Wrapping Up the Week
We follow up on several of this week's topics today, plus another Knick You Knew from Ray Marcano.
Good morning! Today we have a triple feature: a brief “Ask Macri” related to yesterday’s column, a new “Knick You Knew” from Ray Marcano, and finally some reader responses to my All-Time Knicks team. Let’s get to it…
Lingering Trade Thoughts
A mini-Ask Macri for the Friday edition:
Benjy makes a good point here, and one I think gets at the heart of an under-analyzed aspect of any potential trade: How are the Knicks supposed to balance their own internal evaluations with the realities of their roster construction next season and moving forward?
Let’s use Benjy’s question to illustrate what I mean, and start with a hypothetical. Let’s say, for instance, that the Knicks have explored the market on Julius Randle and found that he is viewed around the league as an utterly toxic asset at this time (and to be clear, I’m not reporting this). They also have Carmelo Anthony waiting for a phone call, ready and willing to come back to New York for a retirement tour (again, NOT reporting). Finally, after much internal deliberation, they see the way the league is going, with the best teams playing a jumbo wing at the four for upwards of 30 minutes a night as they get deeper and deeper into the playoffs. Their hope is that RJ Barrett can eventually slide into such a role, and when he does, Quentin Grimes will ultimately be playing starters minutes (for the last time: NOT REPORTING, just positing).
Now, given all of the above, let’s also say they adore Obi Toppin. Absolutely love him. Think he’ll ignite home crowds for the next decade. Believe he just needs a chance to show his stuff alongside a couple of dynamic guards who can get him the ball in the right spots.
What are they supposed to do? They know Randle doesn’t make nearly as much sense with the Brunson/Mitchell/Barrett trio as Toppin does, and yet they also know the only way to rehab Randle’s value and get him off the team is to play him, and even then, it might take the whole season before they’re able to find a workable trade. They just committed $23 million in annual dollars to the center spot, so they can only buy Obi so much extra time that way. If you factor in that they may be extremely high on Grimes, that’s one more additional complicating factor. It means Obi should be in the deal, right?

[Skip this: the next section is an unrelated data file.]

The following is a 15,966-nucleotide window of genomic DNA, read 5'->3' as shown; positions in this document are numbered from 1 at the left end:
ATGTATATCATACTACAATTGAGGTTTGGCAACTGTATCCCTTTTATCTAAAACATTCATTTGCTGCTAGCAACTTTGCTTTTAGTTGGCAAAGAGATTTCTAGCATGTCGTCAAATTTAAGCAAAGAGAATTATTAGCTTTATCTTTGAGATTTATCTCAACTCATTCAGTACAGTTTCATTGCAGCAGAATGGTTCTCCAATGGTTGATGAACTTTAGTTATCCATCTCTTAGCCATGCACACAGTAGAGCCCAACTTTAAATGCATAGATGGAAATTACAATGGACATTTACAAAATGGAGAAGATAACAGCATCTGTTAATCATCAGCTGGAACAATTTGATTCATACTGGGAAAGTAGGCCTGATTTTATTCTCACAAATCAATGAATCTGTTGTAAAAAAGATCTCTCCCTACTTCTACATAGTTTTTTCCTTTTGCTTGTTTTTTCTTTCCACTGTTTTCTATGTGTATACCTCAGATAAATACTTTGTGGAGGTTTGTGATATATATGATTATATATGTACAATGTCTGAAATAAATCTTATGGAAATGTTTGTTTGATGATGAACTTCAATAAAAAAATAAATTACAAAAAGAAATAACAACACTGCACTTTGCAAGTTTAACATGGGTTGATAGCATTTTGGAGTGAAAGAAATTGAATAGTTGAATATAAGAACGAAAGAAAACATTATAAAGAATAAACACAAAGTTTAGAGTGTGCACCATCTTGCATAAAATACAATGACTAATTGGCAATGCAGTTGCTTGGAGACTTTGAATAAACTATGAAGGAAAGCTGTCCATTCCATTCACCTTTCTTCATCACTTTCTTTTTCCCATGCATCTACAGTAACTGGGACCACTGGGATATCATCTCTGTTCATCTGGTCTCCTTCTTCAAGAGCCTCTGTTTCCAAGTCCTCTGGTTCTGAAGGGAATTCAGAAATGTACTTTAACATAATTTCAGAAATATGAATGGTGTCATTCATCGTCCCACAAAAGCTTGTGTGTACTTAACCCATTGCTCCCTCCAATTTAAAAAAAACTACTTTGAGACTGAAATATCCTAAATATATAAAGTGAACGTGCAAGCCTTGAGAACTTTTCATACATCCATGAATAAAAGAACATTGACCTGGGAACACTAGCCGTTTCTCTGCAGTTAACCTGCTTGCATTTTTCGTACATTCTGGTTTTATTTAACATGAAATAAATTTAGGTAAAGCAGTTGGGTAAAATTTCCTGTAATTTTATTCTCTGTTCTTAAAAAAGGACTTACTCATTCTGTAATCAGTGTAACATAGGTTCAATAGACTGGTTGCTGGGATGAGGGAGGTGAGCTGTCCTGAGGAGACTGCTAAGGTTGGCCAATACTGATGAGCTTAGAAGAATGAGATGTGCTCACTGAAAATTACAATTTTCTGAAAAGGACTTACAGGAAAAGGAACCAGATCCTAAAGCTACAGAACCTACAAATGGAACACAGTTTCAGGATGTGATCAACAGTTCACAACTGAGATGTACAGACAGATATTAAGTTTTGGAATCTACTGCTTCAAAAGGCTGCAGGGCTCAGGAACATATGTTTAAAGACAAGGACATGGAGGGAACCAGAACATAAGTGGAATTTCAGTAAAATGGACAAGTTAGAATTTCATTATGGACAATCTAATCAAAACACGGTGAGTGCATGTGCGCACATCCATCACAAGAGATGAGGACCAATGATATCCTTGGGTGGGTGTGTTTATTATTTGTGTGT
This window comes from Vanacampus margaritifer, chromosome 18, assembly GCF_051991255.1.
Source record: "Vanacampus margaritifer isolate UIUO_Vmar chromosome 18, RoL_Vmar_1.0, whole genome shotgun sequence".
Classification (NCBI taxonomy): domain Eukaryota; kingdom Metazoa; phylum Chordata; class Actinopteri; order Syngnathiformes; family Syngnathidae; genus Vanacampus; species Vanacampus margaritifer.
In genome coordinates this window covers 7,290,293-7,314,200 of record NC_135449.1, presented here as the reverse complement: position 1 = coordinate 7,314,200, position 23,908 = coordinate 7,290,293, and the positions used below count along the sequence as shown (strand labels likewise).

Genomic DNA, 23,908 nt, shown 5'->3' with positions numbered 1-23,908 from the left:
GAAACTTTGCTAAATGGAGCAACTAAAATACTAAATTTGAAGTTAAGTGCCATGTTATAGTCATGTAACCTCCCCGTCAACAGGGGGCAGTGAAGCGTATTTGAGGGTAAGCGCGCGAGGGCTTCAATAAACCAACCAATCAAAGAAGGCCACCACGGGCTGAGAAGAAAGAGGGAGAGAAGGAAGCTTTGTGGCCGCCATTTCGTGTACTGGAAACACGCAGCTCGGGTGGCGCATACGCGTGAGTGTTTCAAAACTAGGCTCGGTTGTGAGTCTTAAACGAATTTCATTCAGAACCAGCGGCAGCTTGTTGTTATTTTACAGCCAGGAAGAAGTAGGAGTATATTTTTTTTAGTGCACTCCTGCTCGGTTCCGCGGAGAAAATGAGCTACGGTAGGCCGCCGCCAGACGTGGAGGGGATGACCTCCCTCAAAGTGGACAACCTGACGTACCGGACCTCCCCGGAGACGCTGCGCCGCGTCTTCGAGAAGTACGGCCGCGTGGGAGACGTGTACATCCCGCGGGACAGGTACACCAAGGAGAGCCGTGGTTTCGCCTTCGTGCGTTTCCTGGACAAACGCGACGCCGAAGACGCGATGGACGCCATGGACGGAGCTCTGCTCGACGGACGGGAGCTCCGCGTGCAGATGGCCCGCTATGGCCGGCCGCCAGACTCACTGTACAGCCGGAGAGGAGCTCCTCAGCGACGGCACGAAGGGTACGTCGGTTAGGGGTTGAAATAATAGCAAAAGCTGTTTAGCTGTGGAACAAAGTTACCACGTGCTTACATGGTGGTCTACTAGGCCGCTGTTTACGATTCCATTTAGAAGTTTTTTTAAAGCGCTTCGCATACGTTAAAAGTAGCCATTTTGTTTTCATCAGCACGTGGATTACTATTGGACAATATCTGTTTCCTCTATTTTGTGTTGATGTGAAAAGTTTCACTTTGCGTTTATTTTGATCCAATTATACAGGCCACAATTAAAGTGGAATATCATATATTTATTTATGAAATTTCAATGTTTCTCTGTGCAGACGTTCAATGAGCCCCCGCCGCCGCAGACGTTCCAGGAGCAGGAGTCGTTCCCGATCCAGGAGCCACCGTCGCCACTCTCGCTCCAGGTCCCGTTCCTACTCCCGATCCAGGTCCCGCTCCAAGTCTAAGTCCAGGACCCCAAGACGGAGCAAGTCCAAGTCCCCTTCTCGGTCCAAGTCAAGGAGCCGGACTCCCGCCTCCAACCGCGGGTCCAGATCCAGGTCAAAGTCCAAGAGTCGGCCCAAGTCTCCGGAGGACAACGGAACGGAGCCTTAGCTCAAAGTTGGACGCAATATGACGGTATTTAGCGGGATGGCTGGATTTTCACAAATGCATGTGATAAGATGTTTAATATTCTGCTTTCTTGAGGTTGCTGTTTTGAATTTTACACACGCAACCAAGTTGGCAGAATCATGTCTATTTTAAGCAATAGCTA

But this is also a two-way street. Let’s alter the hypothetical and say that Utah, while amenable to whatever picks the Knicks have offered, is holding firm that they don’t want to take back any multi-year deals in this trade. That means it has to be Rose (plus Reddish) as the baseline money going out in the trade, plus a little more to get the math to work.
As the sides negotiate over what that “little more” is, the Knicks know that they’ll probably be stuck with Evan Fournier for a while. They also know they’ll be hamstrung defensively with all three of Brunson, Mitchell and Fournier on the court at once, which further limits Fournier’s potential playing time. But like the Randle conundrum above, they know they have to give Fournier minutes if they have a prayer of moving on from him at some point. In this scenario, one of Quickley or Grimes would seem the ideal candidate to go to Utah, except to make the math work, it has to be both of them, plus Cam and Evan. That would be painful, especially since the Jazz still want their pound of flesh in picks.
Of course, if the Knicks have it their way, they’ll get to keep all three of these kids, send Fournier, Rose and Cam to Utah as the outgoing money in the deal, play Randle for a few months so they can up his trade value, move him around Christmas, slot Toppin into the starting five, and bring Melo in from the bullpen after he’s waited patiently for their call. And how much more in draft equity, pray tell, will Danny Ainge demand to set things up so nicely for Leon Rose & Co?
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